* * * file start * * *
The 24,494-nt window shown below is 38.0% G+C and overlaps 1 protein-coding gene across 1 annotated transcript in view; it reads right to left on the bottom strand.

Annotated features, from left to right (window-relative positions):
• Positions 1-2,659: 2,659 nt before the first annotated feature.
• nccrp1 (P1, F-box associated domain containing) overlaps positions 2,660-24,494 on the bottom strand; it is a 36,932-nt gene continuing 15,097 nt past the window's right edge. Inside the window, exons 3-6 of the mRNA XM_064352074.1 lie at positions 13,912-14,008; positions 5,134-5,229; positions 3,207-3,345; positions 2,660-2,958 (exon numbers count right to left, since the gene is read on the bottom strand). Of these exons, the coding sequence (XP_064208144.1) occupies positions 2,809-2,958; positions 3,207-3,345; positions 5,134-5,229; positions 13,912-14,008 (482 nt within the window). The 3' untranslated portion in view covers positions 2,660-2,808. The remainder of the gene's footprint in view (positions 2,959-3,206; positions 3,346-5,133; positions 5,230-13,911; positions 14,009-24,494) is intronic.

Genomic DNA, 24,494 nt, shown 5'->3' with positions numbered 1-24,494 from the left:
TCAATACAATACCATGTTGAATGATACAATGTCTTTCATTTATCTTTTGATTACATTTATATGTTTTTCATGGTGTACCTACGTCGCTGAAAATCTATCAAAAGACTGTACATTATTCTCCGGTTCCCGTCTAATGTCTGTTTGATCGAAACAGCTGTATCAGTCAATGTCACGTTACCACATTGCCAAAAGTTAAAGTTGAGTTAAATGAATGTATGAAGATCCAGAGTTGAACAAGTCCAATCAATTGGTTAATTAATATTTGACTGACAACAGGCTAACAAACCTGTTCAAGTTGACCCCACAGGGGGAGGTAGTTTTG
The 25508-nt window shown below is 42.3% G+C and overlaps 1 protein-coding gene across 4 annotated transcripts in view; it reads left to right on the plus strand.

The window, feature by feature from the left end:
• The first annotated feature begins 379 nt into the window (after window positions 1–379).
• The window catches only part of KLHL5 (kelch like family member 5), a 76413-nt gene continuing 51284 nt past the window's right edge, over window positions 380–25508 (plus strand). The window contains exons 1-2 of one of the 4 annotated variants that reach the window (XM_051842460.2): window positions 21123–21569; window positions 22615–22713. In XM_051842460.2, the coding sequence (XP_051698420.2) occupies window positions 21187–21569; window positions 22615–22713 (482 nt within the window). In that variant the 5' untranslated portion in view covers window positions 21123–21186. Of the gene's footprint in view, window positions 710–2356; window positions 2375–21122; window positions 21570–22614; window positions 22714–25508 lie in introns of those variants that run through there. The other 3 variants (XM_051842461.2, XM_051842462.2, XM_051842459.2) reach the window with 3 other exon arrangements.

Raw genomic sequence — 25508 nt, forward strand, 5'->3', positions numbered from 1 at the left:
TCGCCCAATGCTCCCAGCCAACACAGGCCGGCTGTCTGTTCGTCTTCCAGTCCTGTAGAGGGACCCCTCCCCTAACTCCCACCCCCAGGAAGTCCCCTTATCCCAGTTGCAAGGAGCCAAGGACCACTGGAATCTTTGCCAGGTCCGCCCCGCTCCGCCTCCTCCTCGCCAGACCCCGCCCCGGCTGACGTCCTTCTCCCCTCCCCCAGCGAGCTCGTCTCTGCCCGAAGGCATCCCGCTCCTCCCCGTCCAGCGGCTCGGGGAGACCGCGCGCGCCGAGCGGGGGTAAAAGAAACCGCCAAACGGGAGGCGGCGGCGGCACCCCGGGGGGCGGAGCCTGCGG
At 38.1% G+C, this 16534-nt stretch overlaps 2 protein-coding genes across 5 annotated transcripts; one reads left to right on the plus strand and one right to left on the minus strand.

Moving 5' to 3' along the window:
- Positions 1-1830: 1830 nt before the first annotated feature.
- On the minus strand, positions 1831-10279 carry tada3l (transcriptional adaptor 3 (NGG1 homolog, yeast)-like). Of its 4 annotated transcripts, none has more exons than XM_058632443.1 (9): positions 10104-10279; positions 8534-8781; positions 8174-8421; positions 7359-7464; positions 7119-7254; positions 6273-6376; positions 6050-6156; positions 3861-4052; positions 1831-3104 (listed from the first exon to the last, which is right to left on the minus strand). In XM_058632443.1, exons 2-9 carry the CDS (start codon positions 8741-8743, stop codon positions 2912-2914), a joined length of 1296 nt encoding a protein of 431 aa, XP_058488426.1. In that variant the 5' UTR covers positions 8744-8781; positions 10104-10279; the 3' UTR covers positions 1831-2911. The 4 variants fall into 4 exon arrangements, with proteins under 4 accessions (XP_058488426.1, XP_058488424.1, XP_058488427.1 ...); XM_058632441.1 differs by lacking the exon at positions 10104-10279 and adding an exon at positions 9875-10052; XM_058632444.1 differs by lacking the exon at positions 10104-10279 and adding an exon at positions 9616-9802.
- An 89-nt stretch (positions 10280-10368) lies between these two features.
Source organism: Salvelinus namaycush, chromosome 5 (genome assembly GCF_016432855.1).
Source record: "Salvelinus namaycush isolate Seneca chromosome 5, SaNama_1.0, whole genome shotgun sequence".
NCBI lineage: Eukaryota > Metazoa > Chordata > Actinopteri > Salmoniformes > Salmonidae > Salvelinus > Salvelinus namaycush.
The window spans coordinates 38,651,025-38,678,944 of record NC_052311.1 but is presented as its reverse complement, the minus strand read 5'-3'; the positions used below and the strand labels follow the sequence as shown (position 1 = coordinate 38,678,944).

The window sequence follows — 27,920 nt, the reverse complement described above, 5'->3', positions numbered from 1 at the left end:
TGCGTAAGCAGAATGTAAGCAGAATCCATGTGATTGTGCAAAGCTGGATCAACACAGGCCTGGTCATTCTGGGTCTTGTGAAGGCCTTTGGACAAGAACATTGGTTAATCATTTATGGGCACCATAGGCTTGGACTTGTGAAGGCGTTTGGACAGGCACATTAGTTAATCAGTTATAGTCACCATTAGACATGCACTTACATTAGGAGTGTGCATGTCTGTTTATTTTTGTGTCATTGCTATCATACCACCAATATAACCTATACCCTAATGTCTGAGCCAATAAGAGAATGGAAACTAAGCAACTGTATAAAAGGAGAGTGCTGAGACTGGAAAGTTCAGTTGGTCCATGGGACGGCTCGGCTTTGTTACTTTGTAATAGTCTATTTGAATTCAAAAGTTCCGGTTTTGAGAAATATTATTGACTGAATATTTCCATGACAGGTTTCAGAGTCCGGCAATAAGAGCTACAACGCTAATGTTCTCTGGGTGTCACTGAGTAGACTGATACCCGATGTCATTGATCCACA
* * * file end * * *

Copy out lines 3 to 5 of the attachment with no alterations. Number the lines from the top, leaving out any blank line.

• Positions 1-2,659: 2,659 nt before the first annotated feature.
• nccrp1 (P1, F-box associated domain containing) overlaps positions 2,660-24,494 on the bottom strand; it is a 36,932-nt gene continuing 15,097 nt past the window's right edge. Inside the window, exons 3-6 of the mRNA XM_064352074.1 lie at positions 13,912-14,008; positions 5,134-5,229; positions 3,207-3,345; positions 2,660-2,958 (exon numbers count right to left, since the gene is read on the bottom strand). Of these exons, the coding sequence (XP_064208144.1) occupies positions 2,809-2,958; positions 3,207-3,345; positions 5,134-5,229; positions 13,912-14,008 (482 nt within the window). The 3' untranslated portion in view covers positions 2,660-2,808. The remainder of the gene's footprint in view (positions 2,959-3,206; positions 3,346-5,133; positions 5,230-13,911; positions 14,009-24,494) is intronic.

Genomic DNA, 24,494 nt, shown 5'->3' with positions numbered 1-24,494 from the left: